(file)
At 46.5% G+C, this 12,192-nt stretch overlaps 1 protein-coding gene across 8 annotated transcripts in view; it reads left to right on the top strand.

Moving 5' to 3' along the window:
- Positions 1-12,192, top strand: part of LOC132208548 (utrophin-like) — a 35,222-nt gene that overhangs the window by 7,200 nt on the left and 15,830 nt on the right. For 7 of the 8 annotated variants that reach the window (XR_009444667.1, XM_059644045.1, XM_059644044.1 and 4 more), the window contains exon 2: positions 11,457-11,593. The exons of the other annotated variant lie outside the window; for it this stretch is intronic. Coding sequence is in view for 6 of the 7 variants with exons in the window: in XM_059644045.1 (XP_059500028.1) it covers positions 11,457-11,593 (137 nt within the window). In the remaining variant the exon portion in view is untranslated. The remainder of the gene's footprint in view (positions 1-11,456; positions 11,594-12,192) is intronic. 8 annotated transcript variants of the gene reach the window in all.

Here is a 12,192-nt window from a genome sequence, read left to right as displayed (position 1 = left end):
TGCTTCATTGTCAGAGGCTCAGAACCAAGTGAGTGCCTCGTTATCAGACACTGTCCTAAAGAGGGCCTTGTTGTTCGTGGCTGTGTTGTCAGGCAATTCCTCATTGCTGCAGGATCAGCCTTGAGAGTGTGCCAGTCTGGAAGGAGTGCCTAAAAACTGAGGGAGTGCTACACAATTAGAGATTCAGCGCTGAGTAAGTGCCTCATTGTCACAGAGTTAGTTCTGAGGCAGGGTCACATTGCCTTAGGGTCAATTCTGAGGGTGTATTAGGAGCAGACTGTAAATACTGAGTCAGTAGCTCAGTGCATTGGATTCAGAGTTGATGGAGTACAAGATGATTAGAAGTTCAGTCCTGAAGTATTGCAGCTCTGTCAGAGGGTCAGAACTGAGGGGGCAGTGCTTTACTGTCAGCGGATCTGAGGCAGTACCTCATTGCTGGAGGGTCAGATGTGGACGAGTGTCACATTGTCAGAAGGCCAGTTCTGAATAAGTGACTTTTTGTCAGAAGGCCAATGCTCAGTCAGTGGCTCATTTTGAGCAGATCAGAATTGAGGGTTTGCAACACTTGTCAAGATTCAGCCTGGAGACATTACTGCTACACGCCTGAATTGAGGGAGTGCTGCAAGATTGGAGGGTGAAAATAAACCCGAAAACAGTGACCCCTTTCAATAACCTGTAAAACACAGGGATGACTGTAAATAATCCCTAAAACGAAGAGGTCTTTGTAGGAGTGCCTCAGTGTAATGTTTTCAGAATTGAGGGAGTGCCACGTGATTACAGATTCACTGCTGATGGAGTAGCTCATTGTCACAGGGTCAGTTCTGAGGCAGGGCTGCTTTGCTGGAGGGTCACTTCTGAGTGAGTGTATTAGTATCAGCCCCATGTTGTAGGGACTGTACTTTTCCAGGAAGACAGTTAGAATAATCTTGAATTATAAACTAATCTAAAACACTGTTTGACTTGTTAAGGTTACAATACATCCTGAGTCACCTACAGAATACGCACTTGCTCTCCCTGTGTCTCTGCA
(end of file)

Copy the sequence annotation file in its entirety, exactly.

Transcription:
At 46.5% G+C, this 12,192-nt stretch overlaps 1 protein-coding gene across 8 annotated transcripts in view; it reads left to right on the top strand.

Moving 5' to 3' along the window:
- Positions 1-12,192, top strand: part of LOC132208548 (utrophin-like) — a 35,222-nt gene that overhangs the window by 7,200 nt on the left and 15,830 nt on the right. For 7 of the 8 annotated variants that reach the window (XR_009444667.1, XM_059644045.1, XM_059644044.1 and 4 more), the window contains exon 2: positions 11,457-11,593. The exons of the other annotated variant lie outside the window; for it this stretch is intronic. Coding sequence is in view for 6 of the 7 variants with exons in the window: in XM_059644045.1 (XP_059500028.1) it covers positions 11,457-11,593 (137 nt within the window). In the remaining variant the exon portion in view is untranslated. The remainder of the gene's footprint in view (positions 1-11,456; positions 11,594-12,192) is intronic. 8 annotated transcript variants of the gene reach the window in all.

Here is a 12,192-nt window from a genome sequence, read left to right as displayed (position 1 = left end):
TGCTTCATTGTCAGAGGCTCAGAACCAAGTGAGTGCCTCGTTATCAGACACTGTCCTAAAGAGGGCCTTGTTGTTCGTGGCTGTGTTGTCAGGCAATTCCTCATTGCTGCAGGATCAGCCTTGAGAGTGTGCCAGTCTGGAAGGAGTGCCTAAAAACTGAGGGAGTGCTACACAATTAGAGATTCAGCGCTGAGTAAGTGCCTCATTGTCACAGAGTTAGTTCTGAGGCAGGGTCACATTGCCTTAGGGTCAATTCTGAGGGTGTATTAGGAGCAGACTGTAAATACTGAGTCAGTAGCTCAGTGCATTGGATTCAGAGTTGATGGAGTACAAGATGATTAGAAGTTCAGTCCTGAAGTATTGCAGCTCTGTCAGAGGGTCAGAACTGAGGGGGCAGTGCTTTACTGTCAGCGGATCTGAGGCAGTACCTCATTGCTGGAGGGTCAGATGTGGACGAGTGTCACATTGTCAGAAGGCCAGTTCTGAATAAGTGACTTTTTGTCAGAAGGCCAATGCTCAGTCAGTGGCTCATTTTGAGCAGATCAGAATTGAGGGTTTGCAACACTTGTCAAGATTCAGCCTGGAGACATTACTGCTACACGCCTGAATTGAGGGAGTGCTGCAAGATTGGAGGGTGAAAATAAACCCGAAAACAGTGACCCCTTTCAATAACCTGTAAAACACAGGGATGACTGTAAATAATCCCTAAAACGAAGAGGTCTTTGTAGGAGTGCCTCAGTGTAATGTTTTCAGAATTGAGGGAGTGCCACGTGATTACAGATTCACTGCTGATGGAGTAGCTCATTGTCACAGGGTCAGTTCTGAGGCAGGGCTGCTTTGCTGGAGGGTCACTTCTGAGTGAGTGTATTAGTATCAGCCCCATGTTGTAGGGACTGTACTTTTCCAGGAAGACAGTTAGAATAATCTTGAATTATAAACTAATCTAAAACACTGTTTGACTTGTTAAGGTTACAATACATCCTGAGTCACCTACAGAATACGCACTTGCTCTCCCTGTGTCTCTGCA